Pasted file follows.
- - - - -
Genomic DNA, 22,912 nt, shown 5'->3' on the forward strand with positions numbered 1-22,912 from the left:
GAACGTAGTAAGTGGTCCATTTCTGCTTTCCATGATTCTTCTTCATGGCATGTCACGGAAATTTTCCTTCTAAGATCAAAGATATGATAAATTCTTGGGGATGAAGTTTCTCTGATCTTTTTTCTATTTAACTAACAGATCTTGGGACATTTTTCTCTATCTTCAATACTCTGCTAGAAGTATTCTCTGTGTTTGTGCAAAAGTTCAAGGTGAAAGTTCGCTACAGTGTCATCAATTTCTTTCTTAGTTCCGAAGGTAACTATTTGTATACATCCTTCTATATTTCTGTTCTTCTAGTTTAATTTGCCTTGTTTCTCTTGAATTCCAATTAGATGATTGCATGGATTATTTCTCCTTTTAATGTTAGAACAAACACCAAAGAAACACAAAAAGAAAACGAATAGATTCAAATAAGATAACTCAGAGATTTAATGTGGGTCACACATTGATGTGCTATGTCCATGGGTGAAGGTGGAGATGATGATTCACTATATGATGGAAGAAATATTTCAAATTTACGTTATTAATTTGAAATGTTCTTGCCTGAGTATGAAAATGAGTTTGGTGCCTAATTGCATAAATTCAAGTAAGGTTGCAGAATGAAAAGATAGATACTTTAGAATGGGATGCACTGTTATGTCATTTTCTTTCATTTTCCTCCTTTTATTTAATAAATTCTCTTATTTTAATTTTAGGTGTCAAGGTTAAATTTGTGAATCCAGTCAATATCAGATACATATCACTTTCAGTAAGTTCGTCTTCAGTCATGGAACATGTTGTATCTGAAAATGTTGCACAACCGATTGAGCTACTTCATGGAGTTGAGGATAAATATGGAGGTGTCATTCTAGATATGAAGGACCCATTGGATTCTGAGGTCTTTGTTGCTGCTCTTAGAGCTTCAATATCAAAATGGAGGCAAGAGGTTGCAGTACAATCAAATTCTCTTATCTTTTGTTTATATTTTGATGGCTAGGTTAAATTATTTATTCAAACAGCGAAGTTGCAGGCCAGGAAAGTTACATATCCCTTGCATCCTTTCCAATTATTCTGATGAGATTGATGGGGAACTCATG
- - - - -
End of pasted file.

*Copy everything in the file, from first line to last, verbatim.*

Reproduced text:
Genomic DNA, 22,912 nt, shown 5'->3' on the forward strand with positions numbered 1-22,912 from the left:
GAACGTAGTAAGTGGTCCATTTCTGCTTTCCATGATTCTTCTTCATGGCATGTCACGGAAATTTTCCTTCTAAGATCAAAGATATGATAAATTCTTGGGGATGAAGTTTCTCTGATCTTTTTTCTATTTAACTAACAGATCTTGGGACATTTTTCTCTATCTTCAATACTCTGCTAGAAGTATTCTCTGTGTTTGTGCAAAAGTTCAAGGTGAAAGTTCGCTACAGTGTCATCAATTTCTTTCTTAGTTCCGAAGGTAACTATTTGTATACATCCTTCTATATTTCTGTTCTTCTAGTTTAATTTGCCTTGTTTCTCTTGAATTCCAATTAGATGATTGCATGGATTATTTCTCCTTTTAATGTTAGAACAAACACCAAAGAAACACAAAAAGAAAACGAATAGATTCAAATAAGATAACTCAGAGATTTAATGTGGGTCACACATTGATGTGCTATGTCCATGGGTGAAGGTGGAGATGATGATTCACTATATGATGGAAGAAATATTTCAAATTTACGTTATTAATTTGAAATGTTCTTGCCTGAGTATGAAAATGAGTTTGGTGCCTAATTGCATAAATTCAAGTAAGGTTGCAGAATGAAAAGATAGATACTTTAGAATGGGATGCACTGTTATGTCATTTTCTTTCATTTTCCTCCTTTTATTTAATAAATTCTCTTATTTTAATTTTAGGTGTCAAGGTTAAATTTGTGAATCCAGTCAATATCAGATACATATCACTTTCAGTAAGTTCGTCTTCAGTCATGGAACATGTTGTATCTGAAAATGTTGCACAACCGATTGAGCTACTTCATGGAGTTGAGGATAAATATGGAGGTGTCATTCTAGATATGAAGGACCCATTGGATTCTGAGGTCTTTGTTGCTGCTCTTAGAGCTTCAATATCAAAATGGAGGCAAGAGGTTGCAGTACAATCAAATTCTCTTATCTTTTGTTTATATTTTGATGGCTAGGTTAAATTATTTATTCAAACAGCGAAGTTGCAGGCCAGGAAAGTTACATATCCCTTGCATCCTTTCCAATTATTCTGATGAGATTGATGGGGAACTCATG